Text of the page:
Report: Layer 7 Increasingly Under DDoS Gun
A new report shows an upward trend where attack tools exploit layer 7 to maximize the impact of DDoS assaults. Here's what you can do to blunt the threat.
By Bill Brenner , Senior Editor
January 27, 2010 — CSO —
A report from the CYBER SECURITY Forum Initiative (CSFI) offers further evidence that botnet herders are getting a bigger bang out of distributed denial-of-service (DDoS) attacks by targeting security holes at layer 7, more commonly known as the application layer.
A paper on the findings, L7DA (Layer 7 DOS Attack) Report v1.0, was passed along to CSOonline by Paul de Souza, a Chicago-based security analyst and founder of CSFI, a group of IT security practitioners who volunteer their guidance and support to companies that have suffered cyber attacks.
The findings stem from an investigation conducted by 11 volunteers from the IT security community. According to the paper, CWFI/CSFI was contacted by a company that claimed to be experiencing a new layer 7 DDoS. CSOonline.com has left out the specific names of companies and agencies involved as much of the information is confidential.
"The attack has been found in the wild and [was] possibly created by Chinese hackers," the paper states. "It is said to have been deployed to Chinese-owned botnets at this time. According to our source, this new L7DA targets IIS and Apache servers."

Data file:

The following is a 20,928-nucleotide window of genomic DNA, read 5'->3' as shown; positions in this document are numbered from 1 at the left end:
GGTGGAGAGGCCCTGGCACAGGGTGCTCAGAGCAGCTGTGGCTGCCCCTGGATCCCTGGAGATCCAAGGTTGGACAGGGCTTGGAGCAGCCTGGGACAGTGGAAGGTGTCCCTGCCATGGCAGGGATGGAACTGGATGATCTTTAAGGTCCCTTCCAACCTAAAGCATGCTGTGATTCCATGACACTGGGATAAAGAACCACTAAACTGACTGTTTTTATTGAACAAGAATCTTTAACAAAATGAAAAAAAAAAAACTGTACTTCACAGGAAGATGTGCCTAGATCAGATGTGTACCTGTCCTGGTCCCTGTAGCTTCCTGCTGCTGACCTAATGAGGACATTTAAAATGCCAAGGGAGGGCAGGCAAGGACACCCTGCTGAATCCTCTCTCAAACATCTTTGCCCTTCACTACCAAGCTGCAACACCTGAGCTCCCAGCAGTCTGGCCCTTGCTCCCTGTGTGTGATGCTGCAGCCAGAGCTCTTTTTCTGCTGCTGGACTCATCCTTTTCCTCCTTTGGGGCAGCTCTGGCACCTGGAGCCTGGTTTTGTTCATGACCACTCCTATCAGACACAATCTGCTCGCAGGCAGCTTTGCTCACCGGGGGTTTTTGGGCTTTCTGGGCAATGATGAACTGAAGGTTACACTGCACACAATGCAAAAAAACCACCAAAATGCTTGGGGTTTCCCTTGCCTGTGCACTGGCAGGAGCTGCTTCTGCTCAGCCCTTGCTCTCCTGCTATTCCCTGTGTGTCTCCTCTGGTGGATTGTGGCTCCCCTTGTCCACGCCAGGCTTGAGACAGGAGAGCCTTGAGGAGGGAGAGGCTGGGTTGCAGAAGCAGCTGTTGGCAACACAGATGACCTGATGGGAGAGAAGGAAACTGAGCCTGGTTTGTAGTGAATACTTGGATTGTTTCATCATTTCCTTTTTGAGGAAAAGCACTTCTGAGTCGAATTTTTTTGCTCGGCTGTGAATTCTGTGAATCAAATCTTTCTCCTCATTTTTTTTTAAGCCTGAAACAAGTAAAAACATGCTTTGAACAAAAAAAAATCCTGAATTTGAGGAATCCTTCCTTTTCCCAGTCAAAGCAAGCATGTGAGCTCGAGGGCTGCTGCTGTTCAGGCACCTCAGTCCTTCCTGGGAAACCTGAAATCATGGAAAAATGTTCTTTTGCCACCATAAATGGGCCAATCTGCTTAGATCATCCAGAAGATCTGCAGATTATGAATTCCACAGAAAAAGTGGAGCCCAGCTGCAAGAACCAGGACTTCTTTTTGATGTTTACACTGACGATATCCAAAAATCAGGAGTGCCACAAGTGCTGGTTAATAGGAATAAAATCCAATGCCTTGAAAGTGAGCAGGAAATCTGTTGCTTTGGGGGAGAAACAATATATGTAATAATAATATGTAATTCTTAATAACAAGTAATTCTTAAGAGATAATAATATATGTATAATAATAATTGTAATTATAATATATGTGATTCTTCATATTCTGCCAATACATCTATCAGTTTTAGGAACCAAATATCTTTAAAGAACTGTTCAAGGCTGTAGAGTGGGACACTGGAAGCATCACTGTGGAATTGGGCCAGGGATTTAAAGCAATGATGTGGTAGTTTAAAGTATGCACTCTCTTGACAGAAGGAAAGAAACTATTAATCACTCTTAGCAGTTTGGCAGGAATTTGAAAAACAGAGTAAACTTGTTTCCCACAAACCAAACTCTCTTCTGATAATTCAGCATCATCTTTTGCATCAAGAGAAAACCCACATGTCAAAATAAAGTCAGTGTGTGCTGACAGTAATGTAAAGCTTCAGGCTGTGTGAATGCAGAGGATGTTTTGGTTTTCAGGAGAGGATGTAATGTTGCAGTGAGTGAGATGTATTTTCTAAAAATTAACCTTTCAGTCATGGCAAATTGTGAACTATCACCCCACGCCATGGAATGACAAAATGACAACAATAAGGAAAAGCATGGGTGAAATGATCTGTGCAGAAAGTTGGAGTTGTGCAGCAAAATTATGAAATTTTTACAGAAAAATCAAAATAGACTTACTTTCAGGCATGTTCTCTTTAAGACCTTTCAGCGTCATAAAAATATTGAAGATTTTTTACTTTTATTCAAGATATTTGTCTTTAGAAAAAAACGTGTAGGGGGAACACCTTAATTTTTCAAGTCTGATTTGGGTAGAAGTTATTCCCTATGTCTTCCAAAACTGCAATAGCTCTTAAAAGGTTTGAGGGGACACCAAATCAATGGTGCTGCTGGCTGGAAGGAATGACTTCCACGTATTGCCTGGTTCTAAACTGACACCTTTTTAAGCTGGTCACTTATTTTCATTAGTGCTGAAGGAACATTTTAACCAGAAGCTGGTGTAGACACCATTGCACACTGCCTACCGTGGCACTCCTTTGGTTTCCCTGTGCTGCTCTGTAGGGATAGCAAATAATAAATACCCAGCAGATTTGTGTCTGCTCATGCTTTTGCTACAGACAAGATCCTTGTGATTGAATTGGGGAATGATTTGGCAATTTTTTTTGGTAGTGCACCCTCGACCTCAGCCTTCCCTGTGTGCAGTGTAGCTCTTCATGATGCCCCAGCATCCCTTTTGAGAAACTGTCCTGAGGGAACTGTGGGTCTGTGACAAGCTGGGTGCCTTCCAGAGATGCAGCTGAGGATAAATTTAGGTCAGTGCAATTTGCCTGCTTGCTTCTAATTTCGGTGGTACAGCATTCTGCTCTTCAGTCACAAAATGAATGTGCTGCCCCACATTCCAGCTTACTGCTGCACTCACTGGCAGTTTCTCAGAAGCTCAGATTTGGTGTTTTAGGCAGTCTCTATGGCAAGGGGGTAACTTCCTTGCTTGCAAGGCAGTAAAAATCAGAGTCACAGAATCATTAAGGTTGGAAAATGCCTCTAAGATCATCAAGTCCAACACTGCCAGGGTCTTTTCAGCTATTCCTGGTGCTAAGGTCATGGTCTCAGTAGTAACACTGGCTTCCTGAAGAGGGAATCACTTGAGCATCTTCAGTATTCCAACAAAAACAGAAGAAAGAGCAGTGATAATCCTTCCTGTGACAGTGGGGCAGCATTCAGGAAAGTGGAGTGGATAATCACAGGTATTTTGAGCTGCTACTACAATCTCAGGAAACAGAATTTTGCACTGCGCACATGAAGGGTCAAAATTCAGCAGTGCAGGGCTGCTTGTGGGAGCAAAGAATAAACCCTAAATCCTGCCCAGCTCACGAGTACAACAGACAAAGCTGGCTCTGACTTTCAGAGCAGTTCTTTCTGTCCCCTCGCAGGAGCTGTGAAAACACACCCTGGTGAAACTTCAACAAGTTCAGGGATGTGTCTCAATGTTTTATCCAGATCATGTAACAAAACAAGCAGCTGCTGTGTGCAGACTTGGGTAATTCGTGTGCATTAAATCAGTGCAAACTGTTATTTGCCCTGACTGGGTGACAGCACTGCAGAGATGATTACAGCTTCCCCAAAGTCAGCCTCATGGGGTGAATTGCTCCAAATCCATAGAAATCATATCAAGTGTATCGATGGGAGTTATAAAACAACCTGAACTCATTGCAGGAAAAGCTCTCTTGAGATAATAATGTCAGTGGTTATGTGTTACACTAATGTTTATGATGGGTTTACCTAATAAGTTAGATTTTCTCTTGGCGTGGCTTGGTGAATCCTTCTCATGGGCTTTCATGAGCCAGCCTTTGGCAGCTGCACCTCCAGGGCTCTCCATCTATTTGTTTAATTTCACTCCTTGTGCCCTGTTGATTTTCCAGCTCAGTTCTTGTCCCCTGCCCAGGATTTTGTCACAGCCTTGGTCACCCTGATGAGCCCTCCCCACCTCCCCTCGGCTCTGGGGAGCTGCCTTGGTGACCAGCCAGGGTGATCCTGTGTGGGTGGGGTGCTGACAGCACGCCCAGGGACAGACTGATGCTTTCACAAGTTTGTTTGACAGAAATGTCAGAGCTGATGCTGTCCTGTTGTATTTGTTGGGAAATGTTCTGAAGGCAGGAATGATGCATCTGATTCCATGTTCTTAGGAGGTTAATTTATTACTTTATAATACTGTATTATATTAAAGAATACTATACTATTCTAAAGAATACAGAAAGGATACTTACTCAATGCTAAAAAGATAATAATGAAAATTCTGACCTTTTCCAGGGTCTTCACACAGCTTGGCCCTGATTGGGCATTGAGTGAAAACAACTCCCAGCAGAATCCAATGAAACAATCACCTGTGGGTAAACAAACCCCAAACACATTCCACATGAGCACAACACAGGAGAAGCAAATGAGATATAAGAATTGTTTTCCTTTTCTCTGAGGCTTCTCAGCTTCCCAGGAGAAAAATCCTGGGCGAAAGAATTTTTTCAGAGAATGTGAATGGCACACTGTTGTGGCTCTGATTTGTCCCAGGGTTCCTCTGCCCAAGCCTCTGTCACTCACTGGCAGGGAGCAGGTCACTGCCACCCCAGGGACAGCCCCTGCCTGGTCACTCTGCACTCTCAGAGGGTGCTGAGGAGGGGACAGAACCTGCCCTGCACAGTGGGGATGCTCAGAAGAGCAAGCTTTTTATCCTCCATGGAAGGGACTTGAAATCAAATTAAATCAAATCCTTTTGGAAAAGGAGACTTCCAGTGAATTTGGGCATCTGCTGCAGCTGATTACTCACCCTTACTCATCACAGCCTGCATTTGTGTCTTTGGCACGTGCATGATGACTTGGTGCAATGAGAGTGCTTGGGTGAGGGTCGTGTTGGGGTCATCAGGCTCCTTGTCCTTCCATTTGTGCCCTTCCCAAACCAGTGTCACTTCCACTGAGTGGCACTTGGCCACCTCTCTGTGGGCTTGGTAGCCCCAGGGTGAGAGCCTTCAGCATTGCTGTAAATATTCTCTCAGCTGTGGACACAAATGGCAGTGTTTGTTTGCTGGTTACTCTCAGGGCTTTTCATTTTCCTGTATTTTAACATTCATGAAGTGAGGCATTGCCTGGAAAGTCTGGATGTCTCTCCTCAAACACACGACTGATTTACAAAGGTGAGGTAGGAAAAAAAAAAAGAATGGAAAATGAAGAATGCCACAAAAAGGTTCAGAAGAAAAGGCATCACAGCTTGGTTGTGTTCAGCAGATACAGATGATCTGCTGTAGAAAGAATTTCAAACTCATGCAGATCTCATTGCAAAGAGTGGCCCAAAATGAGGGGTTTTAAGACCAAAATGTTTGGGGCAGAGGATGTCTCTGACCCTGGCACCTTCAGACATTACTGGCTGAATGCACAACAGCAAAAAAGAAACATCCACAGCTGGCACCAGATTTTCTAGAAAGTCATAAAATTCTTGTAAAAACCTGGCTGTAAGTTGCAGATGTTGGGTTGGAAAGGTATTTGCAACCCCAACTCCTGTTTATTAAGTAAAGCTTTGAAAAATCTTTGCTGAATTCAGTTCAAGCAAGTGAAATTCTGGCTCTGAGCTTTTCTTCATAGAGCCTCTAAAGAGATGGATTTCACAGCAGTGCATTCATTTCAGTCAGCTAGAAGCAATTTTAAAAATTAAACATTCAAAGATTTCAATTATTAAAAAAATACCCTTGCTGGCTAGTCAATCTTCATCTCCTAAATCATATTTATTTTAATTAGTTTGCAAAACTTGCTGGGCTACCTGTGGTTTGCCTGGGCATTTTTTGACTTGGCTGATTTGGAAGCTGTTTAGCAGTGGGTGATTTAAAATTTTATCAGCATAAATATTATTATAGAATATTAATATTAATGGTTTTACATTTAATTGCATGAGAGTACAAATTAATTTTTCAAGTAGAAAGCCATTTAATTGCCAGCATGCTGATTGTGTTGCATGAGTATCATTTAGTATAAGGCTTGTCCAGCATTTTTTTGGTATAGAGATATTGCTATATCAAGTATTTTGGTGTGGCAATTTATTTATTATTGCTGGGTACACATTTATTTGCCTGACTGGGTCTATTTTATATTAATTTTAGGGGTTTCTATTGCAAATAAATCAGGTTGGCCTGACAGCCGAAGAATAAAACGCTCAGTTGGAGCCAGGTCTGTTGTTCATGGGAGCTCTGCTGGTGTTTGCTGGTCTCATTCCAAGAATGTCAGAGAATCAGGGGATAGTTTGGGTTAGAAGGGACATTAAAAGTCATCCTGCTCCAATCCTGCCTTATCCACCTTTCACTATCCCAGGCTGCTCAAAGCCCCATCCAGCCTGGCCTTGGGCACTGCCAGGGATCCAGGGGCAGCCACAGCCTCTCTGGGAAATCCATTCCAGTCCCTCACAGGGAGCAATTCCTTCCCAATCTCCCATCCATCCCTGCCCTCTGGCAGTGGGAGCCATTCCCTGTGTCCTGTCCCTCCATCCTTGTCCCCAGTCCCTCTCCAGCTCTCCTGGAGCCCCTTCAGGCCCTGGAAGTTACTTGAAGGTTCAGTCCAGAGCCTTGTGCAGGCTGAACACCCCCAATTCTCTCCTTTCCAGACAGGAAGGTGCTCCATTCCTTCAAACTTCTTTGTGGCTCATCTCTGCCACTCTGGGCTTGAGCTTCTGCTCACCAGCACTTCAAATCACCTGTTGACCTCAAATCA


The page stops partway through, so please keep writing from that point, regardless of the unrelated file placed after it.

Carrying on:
Specifically, the attack exploits a system design in both IIS and Apache applications and can crash the targeted servers within minutes. "This type of attack would focus on the HTTP Post method of the IIS and Apache applications. This variation of L7DA was claimed to have been discovered by our source in Singapore where their Beijing, China branch collected intelligence about Chinese hackers implementing a new Layer 7 DDOS attack," the paper continued.
The attacks are also being enabled by a hacker tool one hacker site described as a "low-bandwidth yet greedy and poisonous HTTP client" that "essentially keeps an HTTP session alive indefinitely (or as long as possible) and repeating that process a few hundred times," leading to a sustained DDoS.
At the request of CSFI, the name of the attack tool in question is not mentioned here.
The paper also points to some findings on the SANS Internet Storm Center site, which explains it this way:
"The tool works by exhausting Apache processes; this is done by sending incomplete request headers so Apache keeps waiting for the final header line to arrive, the tool instead just sends a bogus header to keep the connection open. Besides Apache (both versions 1.x and 2.x), Squid is also affected. Knowing how many servers running on Apache there are, this makes the tool very dangerous since it doesn't require absolutely any knowledge from the attacker -- all he/she has to do is run the tool and the target site goes down."